Polk Center’s Uncertain Future: Lawmakers Discussing the Fate of Pennsylvania State Centers
On Tuesday, a Pennsylvania House Human Services Committee hearing focused on the issue, which has surfaced several times over the last few years.
In 2017, State Representative Kerry Benninghoff (R-Centre, Mifflin), introduced Pennsylvania House Bill 1650 to enact the “Home and Community-Based Support for Individuals with Intellectual Disabilities Act,” which stated “all state facilities shall be closed and shall not provide any services or support to individuals with intellectual disabilities on or after January 1, 2023.” The bill was then referred to the Health Committee on July 8, 2017, where it languished until it died the end of the session.
While legislation calling for the closure of the other centers has not been reintroduced yet in 2019, according to statistics from the Department of Human Services, the number of individuals served in the state centers has continued to decline.
“This nationwide trend is consistent with research that shows people are happier and live a more fulfilling life in a community setting versus an institution,” Erin James, Press Secretary for the Pennsylvania Department of Human Services (DHS) told exploreClarion.com.
“In general, the goal is to serve people in the least restrictive environment possible that meets their needs and helps them achieve an everyday life.”
The four remaining state centers – which include Polk in Venango County; Ebensburg in Cambria County; White Haven in Luzerne County; and Selinsgrove in Snyder County – currently serve about 700 residents and employ over 2,600 workers.
According to information from the DHS, only four people have been admitted to state centers in Fiscal Year 2018-19 and a fifth person is pending admission. During Fiscal Year 2017-18, a total of 14 people were admitted to state centers. The average age of people living in state centers is 62, and the average stay in a facility is 45 years.
With the number of residents in decline, some lawmakers are concerned the facilities will reach a point where the cost of operating them will become too much of a burden in relation to how few people they serve.
The concern about the cost of operating the centers is only one concern, as there are some individuals and organizations who see the state centers as outdated and would like to eliminate them completely, as Rep. Kerry Benninghoff advocated in his legislation.
“I think what people have to realize is that the same population in the state centers are also being served outside the state centers now,” said Sherri Landis, executive director of The Arc of Pennsylvania.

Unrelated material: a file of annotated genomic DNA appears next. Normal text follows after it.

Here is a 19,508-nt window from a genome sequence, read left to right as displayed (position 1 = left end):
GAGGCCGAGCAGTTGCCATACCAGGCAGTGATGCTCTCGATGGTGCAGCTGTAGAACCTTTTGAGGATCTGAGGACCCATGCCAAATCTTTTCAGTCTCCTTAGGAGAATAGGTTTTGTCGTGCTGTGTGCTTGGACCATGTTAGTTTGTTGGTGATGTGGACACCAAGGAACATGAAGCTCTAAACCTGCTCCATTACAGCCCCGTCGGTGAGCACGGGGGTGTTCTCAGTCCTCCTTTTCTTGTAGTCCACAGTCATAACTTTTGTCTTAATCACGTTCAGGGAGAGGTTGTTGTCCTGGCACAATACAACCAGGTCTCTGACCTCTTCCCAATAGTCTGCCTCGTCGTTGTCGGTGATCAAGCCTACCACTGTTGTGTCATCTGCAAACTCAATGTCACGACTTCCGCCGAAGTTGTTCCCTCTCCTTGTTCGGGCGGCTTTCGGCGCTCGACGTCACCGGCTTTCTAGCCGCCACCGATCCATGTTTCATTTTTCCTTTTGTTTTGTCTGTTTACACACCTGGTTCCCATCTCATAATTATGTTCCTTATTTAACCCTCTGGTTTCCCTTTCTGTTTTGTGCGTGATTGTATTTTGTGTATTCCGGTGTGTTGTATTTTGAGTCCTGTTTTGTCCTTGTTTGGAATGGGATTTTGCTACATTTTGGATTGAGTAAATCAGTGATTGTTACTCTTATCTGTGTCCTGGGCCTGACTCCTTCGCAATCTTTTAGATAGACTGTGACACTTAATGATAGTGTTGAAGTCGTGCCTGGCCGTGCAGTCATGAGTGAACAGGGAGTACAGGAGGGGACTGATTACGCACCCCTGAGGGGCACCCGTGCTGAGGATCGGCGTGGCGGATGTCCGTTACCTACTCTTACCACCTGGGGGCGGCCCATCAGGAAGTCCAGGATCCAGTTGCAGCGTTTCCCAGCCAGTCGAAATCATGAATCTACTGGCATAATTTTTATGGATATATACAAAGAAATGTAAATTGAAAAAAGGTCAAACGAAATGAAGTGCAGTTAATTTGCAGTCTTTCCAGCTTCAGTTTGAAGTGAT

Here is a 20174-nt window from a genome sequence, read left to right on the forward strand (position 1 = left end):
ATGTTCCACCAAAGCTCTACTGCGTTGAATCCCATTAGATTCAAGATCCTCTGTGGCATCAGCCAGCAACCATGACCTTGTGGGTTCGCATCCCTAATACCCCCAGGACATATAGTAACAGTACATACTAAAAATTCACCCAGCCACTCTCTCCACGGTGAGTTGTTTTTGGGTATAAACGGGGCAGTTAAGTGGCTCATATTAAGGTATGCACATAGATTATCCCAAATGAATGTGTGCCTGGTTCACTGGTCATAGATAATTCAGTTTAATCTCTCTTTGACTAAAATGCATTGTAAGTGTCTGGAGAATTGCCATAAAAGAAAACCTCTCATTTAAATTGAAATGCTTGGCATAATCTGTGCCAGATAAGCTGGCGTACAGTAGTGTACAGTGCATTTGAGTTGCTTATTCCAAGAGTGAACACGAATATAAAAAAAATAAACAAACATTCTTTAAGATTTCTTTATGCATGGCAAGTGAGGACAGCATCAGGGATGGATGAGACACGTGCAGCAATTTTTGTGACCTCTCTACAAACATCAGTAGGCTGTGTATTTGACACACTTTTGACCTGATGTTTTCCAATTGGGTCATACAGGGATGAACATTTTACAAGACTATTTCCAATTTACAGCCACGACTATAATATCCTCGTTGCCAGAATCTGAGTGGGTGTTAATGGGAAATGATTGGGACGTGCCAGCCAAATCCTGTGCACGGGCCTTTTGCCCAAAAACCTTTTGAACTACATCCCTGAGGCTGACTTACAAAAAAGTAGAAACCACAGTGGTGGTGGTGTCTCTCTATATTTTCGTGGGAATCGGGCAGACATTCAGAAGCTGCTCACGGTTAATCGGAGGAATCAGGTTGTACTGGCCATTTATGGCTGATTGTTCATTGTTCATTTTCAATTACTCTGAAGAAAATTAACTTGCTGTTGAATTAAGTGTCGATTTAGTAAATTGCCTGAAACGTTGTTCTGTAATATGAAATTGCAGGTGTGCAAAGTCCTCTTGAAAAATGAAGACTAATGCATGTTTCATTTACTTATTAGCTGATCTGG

“The numbers are not increasing in state centers because more and more families see the value of people living in the community.”
Landis said she hopes the committee will hold an additional hearing to allow those who support the closure of the state centers to weigh in on the matter.
“The Arc has always advocated closing the state centers,” Landis said. “We would like to have an opportunity to tell the public about the success we had with the closing of Hamburg and other centers.
“The people leaving them are living and working in the community, and it’s been quite successful. I think people would be so inspired by the stories we could tell.”
Hamburg State Center, in Berks County, was officially closed in 2018 following a 19-month process to accommodate 80 residents with alternative services that meet their needs.
“The decision to close Hamburg is consistent with the Wolf Administration’s commitment to reduce reliance on institutional care, serve more people in the community, and most importantly, make it possible for people to live an everyday life, as their fellow citizens do,” James noted.
According to James, the Office of Administration’s Human Resources and Labor Relations staff were able to secure employment opportunities for most of the 351 employees who had been employed at Hamburg Center, with a majority of the employees choosing to transfer to other Commonwealth employment opportunities or retire.
With one successful closure and questions of both the finance and the type of care provided by state centers, its fate seems uncertain.
According to The Daily Item, Rep. Gene DiGirolamo, (R-Bucks), chairman of the House Human Services Committee, noted he believes decision about the care people with disabilities should be made by their relatives and “not by someone sitting in an office in Harrisburg or someplace else.”
During Tuesday’s hearing, DiGirolamo was also presented with petitions, with over 10,000 signatures, expressing support for the state centers.
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